I remember sitting in a hotel lobby with a group of rabbis who had founded their own spiritual communities. It was, for all its importance, impromptu – an unscheduled gathering of people breaking barriers of welcoming and prayer and relevance in American Judaism. Generally, this was not a quiet group and, while not necessarily arrogant, not so humble either. But in this particular moment, all of them were listening very closely to one older rabbi who had mentored many of them. He said, “I’m leaving. Now it’s your turn.”
In that one moment – unplanned, unbidden – time made itself very clear: one era was over and another beginning. A profound holy responsibility shifted and spread to everyone gathered.
The Israelites, too, experience this shift. They’ve been following Moses through the desert, been guided by Aaron the High Priest, and been led by Miriam in song and spirit. And then in this parashah, all of that changes. First, Miriam dies and the water dries up. Then Moses, punished by God for an outburst of anger, will not be permitted to lead the Israelites into the Promised Land. And finally, Aaron transfers leadership of the priesthood to his son Eleazar and dies. Unplanned, unbidden, time makes itself clear: change happens, death and consequences come to all of us.
How do the Israelites respond to this enormous change?
The people quarreled with Moses, saying, “If only we had perished when our brothers perished at the instance of Adonai!
Why have you brought the Adonai’s congregation into this wilderness for us and our beasts to die there?
Why did you make us leave Egypt to bring us to this wretched place, a place with no grain or figs or vines or pomegranates? There is not even water to drink!” (Numbers/BaMidbar 20:3-5).
Their quarreling is not about the water. If it were about the water, the water would be mentioned first. Instead, they are euphorically nostalgic for the figs and pomegranates that they never got to eat when they were slaves in Egypt. No, their quarreling is not about the water. Their quarreling is their response to the unknown: How will we continue on without our leaders? How will we find water without Miriam? How will we know God’s will without Moses? How will we worship God without Aaron?
Many of us respond to change, and especially grief, in this way: How will I live now? Can I even go on? It feels like there’s no more water.
And then, at some point – unplanned and sometimes unbidden – there’s water again.
For the Israelites, the water comes just one chapter later. Even after Miriam’s death, even after their quarreling and struggle with change, the water still comes: “Adonai said to Moses, ‘Assemble the people that I may give them water’” (Numbers/BaMidbar 21:16). And the people are ready to receive it.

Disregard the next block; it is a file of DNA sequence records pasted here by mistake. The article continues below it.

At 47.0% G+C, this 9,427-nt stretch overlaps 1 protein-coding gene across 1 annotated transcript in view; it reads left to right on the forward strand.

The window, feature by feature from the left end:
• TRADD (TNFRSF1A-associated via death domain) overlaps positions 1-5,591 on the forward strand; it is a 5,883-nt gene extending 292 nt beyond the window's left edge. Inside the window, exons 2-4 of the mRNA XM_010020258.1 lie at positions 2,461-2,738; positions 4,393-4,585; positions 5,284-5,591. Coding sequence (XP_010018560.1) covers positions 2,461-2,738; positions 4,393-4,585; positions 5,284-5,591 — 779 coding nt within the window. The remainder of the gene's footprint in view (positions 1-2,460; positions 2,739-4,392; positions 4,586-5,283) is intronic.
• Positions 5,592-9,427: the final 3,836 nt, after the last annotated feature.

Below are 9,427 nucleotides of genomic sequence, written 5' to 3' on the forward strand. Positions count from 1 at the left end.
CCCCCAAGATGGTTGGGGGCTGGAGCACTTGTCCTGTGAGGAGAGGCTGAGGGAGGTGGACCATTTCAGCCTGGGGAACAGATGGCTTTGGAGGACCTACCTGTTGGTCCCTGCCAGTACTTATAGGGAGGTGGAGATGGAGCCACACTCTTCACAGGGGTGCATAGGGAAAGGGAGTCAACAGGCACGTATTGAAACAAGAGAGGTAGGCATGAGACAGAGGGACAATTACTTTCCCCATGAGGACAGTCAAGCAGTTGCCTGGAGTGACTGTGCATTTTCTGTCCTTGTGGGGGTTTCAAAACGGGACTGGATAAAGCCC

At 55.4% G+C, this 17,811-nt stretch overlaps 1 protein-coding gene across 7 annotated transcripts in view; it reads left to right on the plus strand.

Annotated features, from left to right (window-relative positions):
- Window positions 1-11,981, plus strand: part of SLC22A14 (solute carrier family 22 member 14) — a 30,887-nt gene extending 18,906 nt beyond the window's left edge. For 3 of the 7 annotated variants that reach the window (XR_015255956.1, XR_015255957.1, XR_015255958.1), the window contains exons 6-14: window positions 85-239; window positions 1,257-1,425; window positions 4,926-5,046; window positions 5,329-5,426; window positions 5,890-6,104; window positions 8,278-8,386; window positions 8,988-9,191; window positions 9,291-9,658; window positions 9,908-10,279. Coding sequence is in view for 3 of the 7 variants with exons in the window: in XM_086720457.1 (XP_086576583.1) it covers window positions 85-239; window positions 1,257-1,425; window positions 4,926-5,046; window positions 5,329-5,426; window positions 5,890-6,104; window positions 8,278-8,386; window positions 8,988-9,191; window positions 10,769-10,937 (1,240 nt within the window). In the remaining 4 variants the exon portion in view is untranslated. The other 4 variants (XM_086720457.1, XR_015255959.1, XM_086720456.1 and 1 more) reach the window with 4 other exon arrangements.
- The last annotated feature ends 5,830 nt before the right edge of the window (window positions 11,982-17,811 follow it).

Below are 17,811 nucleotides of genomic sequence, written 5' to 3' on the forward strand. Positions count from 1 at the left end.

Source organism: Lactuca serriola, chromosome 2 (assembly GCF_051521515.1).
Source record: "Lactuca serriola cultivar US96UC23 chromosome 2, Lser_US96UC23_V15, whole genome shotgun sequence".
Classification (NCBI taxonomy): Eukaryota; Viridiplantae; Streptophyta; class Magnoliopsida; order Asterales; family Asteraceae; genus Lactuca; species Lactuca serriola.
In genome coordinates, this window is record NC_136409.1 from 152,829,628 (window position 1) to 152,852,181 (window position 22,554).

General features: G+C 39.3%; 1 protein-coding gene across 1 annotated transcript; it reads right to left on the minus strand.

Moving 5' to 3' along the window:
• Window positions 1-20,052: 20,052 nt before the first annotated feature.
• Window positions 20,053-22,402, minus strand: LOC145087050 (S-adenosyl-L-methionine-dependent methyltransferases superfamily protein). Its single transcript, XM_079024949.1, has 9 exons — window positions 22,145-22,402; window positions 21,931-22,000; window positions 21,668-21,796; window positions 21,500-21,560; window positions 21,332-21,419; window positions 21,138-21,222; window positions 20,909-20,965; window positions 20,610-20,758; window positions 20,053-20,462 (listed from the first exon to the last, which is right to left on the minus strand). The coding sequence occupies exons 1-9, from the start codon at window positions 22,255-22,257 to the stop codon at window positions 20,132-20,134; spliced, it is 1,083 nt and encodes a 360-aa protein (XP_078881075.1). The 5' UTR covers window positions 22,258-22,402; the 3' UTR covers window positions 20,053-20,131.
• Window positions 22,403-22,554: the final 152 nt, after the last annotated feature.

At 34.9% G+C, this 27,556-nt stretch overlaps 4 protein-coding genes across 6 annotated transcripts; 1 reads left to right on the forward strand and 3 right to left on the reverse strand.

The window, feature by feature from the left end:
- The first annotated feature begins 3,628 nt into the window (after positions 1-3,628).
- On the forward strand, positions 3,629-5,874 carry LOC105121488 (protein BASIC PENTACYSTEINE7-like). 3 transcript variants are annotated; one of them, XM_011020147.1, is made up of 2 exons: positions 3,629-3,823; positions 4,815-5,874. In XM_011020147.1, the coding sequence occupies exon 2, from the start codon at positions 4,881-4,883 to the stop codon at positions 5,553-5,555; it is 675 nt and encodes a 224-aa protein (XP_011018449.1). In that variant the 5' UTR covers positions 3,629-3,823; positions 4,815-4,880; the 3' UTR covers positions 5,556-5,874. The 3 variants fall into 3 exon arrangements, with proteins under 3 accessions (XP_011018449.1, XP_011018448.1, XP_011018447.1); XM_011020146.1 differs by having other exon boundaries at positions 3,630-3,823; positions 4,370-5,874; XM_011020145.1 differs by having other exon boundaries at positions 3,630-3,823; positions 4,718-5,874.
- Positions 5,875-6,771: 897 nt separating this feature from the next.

The Israelites burst into song: “Spring up, O well – sing to it” (21:17). They are joyful! Grateful!
This song is different from earlier songs. The Sefat Emet calls on us to notice that when they sang at the Red Sea way back in the book of Exodus, Moses sang with them. Here, the Israelites sing alone. They sing alone because they understand that God’s gift of water is theirs, that God’s gift is not tied to any one person or any one prophet, and that they are indeed ready and willing to receive God’s gift themselves. Joy overflows and they sing!
So it is with us, dear Beit T’Shuvah family. The mission of Beit T’Shuvah is not any one person. The mission of Beit T’Shuvah, and the power and presence of our holy community, is a commitment that each of us makes whether we’ve just arrived in the house, or if, like Carrie Newman, Susan, Chaplain Adam, Barbara and others, we’ve been here more than ten years, or even, like Harriet and Rabbi Mark, we’ve been here since the beginning.
I was in a counseling session with a resident earlier this week, and we were studying the phrase drawn from the Mishnah and etched in our sanctuary: “to save a life is to save a whole world.” He had thought that Beit T’Shuvah was here only to save his life. He learned that he’s here to save the lives of the people who connect with our community. He was willing to receive that responsibility. He was joyful to know he mattered.
With all the transition in leadership at Beit T’Shuvah – most recently Rabbi Micha’el’s departure – we draw on what we’ve learned from the teachers and counselors and rabbis who came before us. We tell how their teachings transformed us, and we help to transform others. This parashah comes to teach us that it’s all of our turn – clergy, residents, staff, non-residents, Board members, everyone in our community – to receive the gifts of God and of our holy community and to be responsible for those gifts. To embrace them and share them for our own sake, the sake of those who came before, and the sake of those who will come after.
Let’s sing and be joyful.